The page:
One of the ways Westwood has been able to increase transparency is by providing the purpose of each agenda item, rather than just the “anticipated list of topics to be discussed.” As residents become more engaged in an issue or topic, anyone can visit the web portal and review the purpose and background history. The search capability on the web portal also allows for us to share not only the agenda item purpose, but also the approved minutes, video from the meeting, the decision the Board took and even documents associated with the agenda item.

Westwood produces what we call “Decision Notices” on each of the votes taken by the Board of Selectmen. The decision, including the motion and the votes of each member, is compiled and sent out to interested parties. For example, if the Board approves a road race in Town, we send a copy of the decision to Police, Fire, DPW, the organization requesting the road race and any other individuals or departments the race might affect. A customized decision notice is attached to each agenda item, which becomes a published, searchable document that anyone can print out and review.

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Published minutes are made available online for all residents to access without requiring a login.

Easily making attachments part of the official record

OML c.30A, §22(d) M.G.L. reads, “Documents and other exhibits, such as photographs, recordings or maps, used by the body at an open or executive session shall, along with the minutes, be part of the official record of the session.” This is one of those instances of how the law s interpreted differently by different communities. It is written broadly enough not to cause mandates or extra work for the administrators, but clearly enough so it can bring transparency to the community. Westwood has created a customized Attachment List Report that lists out every piece of backup information uploaded to Legislative Management. Once this neatly organized list is generated, it is printed out and attached to the minutes of that meeting.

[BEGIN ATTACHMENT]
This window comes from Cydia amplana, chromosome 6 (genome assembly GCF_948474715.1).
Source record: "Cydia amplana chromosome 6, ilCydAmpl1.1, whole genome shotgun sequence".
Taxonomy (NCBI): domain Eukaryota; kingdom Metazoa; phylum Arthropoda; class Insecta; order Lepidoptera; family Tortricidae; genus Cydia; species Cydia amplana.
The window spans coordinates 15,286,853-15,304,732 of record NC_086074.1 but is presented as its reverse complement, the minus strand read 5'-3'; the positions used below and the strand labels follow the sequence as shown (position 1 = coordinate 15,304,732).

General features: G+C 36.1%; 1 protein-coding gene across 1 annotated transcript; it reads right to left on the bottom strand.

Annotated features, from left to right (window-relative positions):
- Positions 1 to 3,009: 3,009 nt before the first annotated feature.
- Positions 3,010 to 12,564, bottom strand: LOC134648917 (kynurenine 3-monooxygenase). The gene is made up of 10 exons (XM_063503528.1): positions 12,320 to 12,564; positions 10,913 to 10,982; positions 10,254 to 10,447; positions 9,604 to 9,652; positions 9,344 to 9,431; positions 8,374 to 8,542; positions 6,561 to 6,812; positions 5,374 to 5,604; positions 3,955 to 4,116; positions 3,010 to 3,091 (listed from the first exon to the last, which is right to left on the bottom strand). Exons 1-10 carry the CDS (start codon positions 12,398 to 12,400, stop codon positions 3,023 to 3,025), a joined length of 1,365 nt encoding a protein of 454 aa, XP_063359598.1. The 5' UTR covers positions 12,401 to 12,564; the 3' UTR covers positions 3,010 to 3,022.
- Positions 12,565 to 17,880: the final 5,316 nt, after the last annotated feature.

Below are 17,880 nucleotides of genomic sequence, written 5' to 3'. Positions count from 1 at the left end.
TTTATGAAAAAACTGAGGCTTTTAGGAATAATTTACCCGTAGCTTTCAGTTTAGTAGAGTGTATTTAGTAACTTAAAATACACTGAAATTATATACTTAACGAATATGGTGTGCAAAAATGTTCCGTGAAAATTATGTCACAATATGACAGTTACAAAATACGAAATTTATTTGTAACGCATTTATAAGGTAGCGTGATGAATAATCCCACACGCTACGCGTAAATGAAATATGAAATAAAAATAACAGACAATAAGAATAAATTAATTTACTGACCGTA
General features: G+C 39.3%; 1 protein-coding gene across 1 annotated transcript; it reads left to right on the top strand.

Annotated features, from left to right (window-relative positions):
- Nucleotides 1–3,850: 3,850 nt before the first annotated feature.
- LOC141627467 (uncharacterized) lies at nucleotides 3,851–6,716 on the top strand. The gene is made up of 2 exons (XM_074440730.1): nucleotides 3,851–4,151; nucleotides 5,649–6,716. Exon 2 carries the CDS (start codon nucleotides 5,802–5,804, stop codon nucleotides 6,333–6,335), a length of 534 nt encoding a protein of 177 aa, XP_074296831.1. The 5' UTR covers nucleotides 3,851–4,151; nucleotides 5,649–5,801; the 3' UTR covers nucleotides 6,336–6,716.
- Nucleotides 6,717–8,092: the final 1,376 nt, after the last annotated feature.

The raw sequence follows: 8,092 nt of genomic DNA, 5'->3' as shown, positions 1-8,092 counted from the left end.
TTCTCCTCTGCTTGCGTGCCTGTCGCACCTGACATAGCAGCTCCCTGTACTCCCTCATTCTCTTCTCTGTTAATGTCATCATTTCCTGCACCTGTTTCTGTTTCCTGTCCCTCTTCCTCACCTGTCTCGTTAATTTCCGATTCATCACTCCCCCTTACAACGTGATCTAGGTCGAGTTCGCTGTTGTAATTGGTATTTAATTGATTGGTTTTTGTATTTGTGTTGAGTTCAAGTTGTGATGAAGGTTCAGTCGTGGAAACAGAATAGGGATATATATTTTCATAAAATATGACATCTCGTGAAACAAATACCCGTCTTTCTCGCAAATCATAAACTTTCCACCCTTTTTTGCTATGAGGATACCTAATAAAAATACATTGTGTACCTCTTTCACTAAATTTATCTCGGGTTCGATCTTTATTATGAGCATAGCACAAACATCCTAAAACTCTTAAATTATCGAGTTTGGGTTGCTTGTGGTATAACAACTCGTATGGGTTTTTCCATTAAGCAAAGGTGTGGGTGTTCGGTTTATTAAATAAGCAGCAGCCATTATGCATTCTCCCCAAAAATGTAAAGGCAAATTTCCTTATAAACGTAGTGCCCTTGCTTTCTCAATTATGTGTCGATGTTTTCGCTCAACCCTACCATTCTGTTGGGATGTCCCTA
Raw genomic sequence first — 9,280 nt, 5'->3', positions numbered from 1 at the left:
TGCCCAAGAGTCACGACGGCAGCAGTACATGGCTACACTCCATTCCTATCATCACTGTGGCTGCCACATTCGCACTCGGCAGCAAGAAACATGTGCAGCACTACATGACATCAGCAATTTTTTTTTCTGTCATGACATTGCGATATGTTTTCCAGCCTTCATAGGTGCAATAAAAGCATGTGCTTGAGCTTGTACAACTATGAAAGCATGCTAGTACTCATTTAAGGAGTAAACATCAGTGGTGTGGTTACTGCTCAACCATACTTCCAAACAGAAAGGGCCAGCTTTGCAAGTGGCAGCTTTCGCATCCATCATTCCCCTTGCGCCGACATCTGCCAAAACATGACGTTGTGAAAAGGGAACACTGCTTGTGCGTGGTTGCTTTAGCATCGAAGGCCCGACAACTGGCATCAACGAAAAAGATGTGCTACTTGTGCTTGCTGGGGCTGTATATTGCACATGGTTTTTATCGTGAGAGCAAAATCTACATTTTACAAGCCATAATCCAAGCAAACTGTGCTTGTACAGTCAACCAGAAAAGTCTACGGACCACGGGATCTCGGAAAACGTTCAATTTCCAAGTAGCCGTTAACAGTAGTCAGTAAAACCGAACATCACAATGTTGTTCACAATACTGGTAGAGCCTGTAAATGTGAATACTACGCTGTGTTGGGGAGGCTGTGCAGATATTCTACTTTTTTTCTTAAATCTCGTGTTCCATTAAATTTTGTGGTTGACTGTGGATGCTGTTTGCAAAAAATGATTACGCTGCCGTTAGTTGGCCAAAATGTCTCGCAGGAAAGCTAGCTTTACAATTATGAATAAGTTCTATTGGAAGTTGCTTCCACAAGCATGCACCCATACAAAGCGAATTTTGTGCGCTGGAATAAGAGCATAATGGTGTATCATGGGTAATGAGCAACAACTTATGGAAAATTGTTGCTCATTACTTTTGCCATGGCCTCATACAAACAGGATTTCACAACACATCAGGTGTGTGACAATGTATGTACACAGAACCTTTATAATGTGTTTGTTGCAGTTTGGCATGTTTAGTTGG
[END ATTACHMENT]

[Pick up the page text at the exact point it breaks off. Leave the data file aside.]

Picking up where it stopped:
Why is presenting a list of attachments at each meeting important? It feeds right into Public Records Law (M.G.L. c.66, §10) and records requests. Every record that is made or received by a government entity or employee is presumably public record (unless a specific statutory exemption permits or requires it to be withheld in whole or in part).

Reducing the number of public records requests

One of the biggest challenges is not complying with the Records Request, but fulfilling the request. Administrative Assistants have to spend the time researching and compiling all the documentation, and Town Council must interpret what exactly the request is for. This can be very time-consuming, and expensive for the residents (Public Records Law states that the Town may charge a fee for fulfilling the request).

With Legislative Management, agenda items, including the backup information, are one search away. The attachment lists the document title so requestors can specifically identify the document(s) they would like to see, saving both the Administrative Assistant and Town Counsel time and money.

While there are many other Open Meeting Law examples that can be realized with Legislative Management, these in particular have freed up staff time and reduced costs for the Town of Westwood.  This allows for me to spend more time focusing on the issues, working with Department Heads to better understand what they are requesting of the Board and, even more importantly, ensuring the information and proposed actions presented are accurate and justified.

Westwood also moved its board and committee appointment process online. Learn more.